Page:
The McCarthy Report recommends that the current GMS contracts with GPs and pharmacists be scrapped and replaced by competitive tendering, a proposal that is being fiercely resisted by GPs and pharmacists.

    The National Consumer Agency’s recent survey of GP and dentist fees showed that a GP in Dublin 4 charged €70 per visit, twice the fee charged by a GP in Kerry. The charge for a tooth extraction varied from €40 to €150 depending on where the dentist was located.

    The cost of Irish State financed drugs schemes doubled from 2002 to over €1.6bn in 2008. Fees and other income earned by pharmacists doubled accordingly. It cost the taxpayer an exorbitant €640m to get €1bn of drugs from factory gate to patients in the community in 2008.

    Even the factory gate prices to start with were high compared with other countries.

    As for trade unions and the status quo, the Irish Hospital Consultants Association, is one of the most powerful and famously described a salary of €250,000 as “peanuts”.

    Denial! denial! denial!

  16. Fortunately this country has one great potential advantage when it comes to legal fees: we’re right next door to a large, sophisticated common-law jurisdiction. Of the (relatively) large pool of top-flight London QCs, we need to have a significant proportion who can and do take cases in Dublin on a semi-regular basis. The government should therefore identify the barriers that prevent this and eliminate them as much as possible. Think of it as establishing a common market in legal services.

    Of course, there might be some opposition to this. 🙂

  17. The Competition Authority has compiled numerous market studies since its establishment of the various professions and sheltered sectors (http://www.tca.ie/EN/Promoting-Competition/Market-Studies.aspx)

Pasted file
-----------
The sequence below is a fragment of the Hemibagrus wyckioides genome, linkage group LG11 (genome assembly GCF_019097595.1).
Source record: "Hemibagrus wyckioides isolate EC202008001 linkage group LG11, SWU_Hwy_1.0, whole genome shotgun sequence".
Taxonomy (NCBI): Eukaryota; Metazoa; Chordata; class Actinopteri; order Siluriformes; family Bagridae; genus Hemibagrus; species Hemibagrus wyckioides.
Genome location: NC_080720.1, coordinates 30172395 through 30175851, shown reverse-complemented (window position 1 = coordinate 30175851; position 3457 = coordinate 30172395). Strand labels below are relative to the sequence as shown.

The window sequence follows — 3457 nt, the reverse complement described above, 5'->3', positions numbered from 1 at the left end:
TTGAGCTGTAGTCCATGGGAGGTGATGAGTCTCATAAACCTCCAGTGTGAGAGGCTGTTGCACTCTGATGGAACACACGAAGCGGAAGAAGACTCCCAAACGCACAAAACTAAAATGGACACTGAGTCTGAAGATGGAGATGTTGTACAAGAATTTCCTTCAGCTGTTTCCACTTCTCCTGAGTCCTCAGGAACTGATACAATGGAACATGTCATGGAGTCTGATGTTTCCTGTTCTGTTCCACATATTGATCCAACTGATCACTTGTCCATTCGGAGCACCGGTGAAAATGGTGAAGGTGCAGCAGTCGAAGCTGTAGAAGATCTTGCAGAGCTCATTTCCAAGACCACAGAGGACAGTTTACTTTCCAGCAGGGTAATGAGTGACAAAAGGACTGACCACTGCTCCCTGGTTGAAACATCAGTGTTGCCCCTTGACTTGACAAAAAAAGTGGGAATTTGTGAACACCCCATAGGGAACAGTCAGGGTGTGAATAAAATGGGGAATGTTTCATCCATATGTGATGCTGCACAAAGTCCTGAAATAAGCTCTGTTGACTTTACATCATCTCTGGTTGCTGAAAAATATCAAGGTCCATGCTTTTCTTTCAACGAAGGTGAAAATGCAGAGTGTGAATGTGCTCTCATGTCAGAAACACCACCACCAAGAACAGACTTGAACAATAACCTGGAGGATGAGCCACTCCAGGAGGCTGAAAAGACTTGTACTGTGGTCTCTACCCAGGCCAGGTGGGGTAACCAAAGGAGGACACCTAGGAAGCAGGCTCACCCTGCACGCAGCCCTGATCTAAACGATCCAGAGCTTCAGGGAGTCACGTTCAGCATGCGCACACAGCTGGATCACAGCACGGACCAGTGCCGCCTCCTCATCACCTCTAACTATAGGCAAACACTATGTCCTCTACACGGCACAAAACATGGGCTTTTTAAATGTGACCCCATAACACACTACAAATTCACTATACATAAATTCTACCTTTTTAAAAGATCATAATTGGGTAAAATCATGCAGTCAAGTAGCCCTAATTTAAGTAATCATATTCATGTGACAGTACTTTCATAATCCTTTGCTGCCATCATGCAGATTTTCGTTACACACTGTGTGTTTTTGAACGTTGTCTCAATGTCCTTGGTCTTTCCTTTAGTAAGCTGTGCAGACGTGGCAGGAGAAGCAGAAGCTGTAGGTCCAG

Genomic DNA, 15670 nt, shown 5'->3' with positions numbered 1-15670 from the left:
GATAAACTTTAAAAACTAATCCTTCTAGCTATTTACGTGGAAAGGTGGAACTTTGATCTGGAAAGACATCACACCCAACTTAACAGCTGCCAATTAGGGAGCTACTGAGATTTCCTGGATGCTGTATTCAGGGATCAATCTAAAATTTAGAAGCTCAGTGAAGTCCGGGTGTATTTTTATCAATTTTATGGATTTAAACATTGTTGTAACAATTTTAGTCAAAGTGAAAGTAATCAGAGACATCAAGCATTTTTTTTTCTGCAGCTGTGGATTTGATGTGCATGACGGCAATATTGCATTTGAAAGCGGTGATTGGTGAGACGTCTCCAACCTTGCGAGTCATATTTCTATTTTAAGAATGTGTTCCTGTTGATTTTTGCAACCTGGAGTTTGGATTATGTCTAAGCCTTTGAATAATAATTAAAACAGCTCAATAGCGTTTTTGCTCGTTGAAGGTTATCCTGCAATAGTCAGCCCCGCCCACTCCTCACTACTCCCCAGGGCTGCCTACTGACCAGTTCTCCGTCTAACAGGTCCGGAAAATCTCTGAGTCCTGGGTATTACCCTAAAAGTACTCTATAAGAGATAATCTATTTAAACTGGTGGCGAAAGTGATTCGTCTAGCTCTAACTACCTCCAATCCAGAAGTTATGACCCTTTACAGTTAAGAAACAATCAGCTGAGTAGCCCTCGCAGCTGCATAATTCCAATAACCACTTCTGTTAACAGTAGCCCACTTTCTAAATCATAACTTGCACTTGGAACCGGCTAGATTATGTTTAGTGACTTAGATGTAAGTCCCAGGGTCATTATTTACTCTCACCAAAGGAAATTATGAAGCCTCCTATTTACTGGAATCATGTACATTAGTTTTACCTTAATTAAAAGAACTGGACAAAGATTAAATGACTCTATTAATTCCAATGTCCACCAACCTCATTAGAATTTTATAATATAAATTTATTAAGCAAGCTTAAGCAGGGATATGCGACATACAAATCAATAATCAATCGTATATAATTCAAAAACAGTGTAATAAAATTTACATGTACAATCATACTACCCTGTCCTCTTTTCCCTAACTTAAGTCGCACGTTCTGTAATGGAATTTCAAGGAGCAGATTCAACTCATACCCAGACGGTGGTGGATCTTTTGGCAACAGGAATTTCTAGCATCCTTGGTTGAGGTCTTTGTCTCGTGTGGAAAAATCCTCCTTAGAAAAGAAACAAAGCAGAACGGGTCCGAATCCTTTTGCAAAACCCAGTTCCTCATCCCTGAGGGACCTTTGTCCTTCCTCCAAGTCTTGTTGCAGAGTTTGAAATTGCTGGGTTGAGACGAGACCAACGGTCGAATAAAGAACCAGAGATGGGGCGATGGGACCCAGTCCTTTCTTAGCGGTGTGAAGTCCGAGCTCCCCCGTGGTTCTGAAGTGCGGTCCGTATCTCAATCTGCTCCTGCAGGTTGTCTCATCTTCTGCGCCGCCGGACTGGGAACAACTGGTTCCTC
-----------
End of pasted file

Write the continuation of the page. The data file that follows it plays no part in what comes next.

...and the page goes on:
with numerous recommendations for government/ministerial actions.

    There is a link to a Government statement of Mar. 2010 within this link which asserts that 40% of the CA’s recommendations have been implemented while 9% are being progressed. The statement highlights a few specific actions that have provoked some controversy, but there is no comprehensive list of the recommendations indicating those that have been implemented, those that are under consideration and those that remain to be implemented.

    In addition, some of the CA’s market studies stretch back over more than a decade and it may be that some of the recommendations are no longer relevant – or that more malign profit-gouging or anti-competitive practices may have emerged in some areas in the meantime.

    When the government and its agencies are a major source of demand for the services provided by certain sectors and professions – and in the context of a very small economy – it will always prove difficult to ensure that citizens are not being gouged. Full transparency of all government and government agencies’ expenditures is probably the only answer.

  18. If wage differentials and working conditions between the public and private continue to favour the former, who can blame young people rushing for public sector jobs? The ‘smart economy’ initiative hasn’t yet confronted the issue of salaries at third level and their impact on private sector start-ups. If the human capital deemed essential to economic growth is locked up in, and increasingly attracted to, third level careers (with risk-free entrepreneurial experimentation built-in), doesn’t this suggest a major competitive contradiction?

    Petitio principii – why aren’t the same people now in the private sector? Wages, etc.

  19. I cant see any recommendation by the comp authority with respect to the taxing master.

    The taxing master plays a vital role in determing the price of legal representation.

  20. .@ the Alchemist. So 5,000 off (top of head calculation) university lecturing jobs, many of them in Irish, classics, sociology etc. are a key impediment to getting science graduates to start businesses? Get off the stage. In any case unless fees are reintroduced soon, you won’t have to worry about this much longer as there won’t be a single job available in third level for a generation.

    David McWilliams is right, the key factor which undermines the development of indigenous business in Ireland, including so called smart ones is the supernormal salaries and fees of the sheltered sector. Why do a BSc in biochemistry when you can be a doctor?